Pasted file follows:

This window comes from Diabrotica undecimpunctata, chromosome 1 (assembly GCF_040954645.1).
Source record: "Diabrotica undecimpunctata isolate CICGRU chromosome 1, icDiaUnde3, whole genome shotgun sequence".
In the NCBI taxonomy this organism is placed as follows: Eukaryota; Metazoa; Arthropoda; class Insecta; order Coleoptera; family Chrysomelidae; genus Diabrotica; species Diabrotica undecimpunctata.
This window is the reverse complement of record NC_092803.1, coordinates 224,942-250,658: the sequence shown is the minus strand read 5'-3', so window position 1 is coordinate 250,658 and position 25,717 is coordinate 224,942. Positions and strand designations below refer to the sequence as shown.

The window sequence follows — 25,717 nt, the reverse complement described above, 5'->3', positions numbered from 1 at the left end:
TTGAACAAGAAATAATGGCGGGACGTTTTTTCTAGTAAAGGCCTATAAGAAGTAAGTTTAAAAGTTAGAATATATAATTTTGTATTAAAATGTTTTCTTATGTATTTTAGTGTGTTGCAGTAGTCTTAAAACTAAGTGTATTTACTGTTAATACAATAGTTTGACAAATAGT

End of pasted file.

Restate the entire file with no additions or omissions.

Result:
This window comes from Diabrotica undecimpunctata, chromosome 1 (assembly GCF_040954645.1).
Source record: "Diabrotica undecimpunctata isolate CICGRU chromosome 1, icDiaUnde3, whole genome shotgun sequence".
In the NCBI taxonomy this organism is placed as follows: Eukaryota; Metazoa; Arthropoda; class Insecta; order Coleoptera; family Chrysomelidae; genus Diabrotica; species Diabrotica undecimpunctata.
This window is the reverse complement of record NC_092803.1, coordinates 224,942-250,658: the sequence shown is the minus strand read 5'-3', so window position 1 is coordinate 250,658 and position 25,717 is coordinate 224,942. Positions and strand designations below refer to the sequence as shown.

The window sequence follows — 25,717 nt, the reverse complement described above, 5'->3', positions numbered from 1 at the left end:
TTGAACAAGAAATAATGGCGGGACGTTTTTTCTAGTAAAGGCCTATAAGAAGTAAGTTTAAAAGTTAGAATATATAATTTTGTATTAAAATGTTTTCTTATGTATTTTAGTGTGTTGCAGTAGTCTTAAAACTAAGTGTATTTACTGTTAATACAATAGTTTGACAAATAGT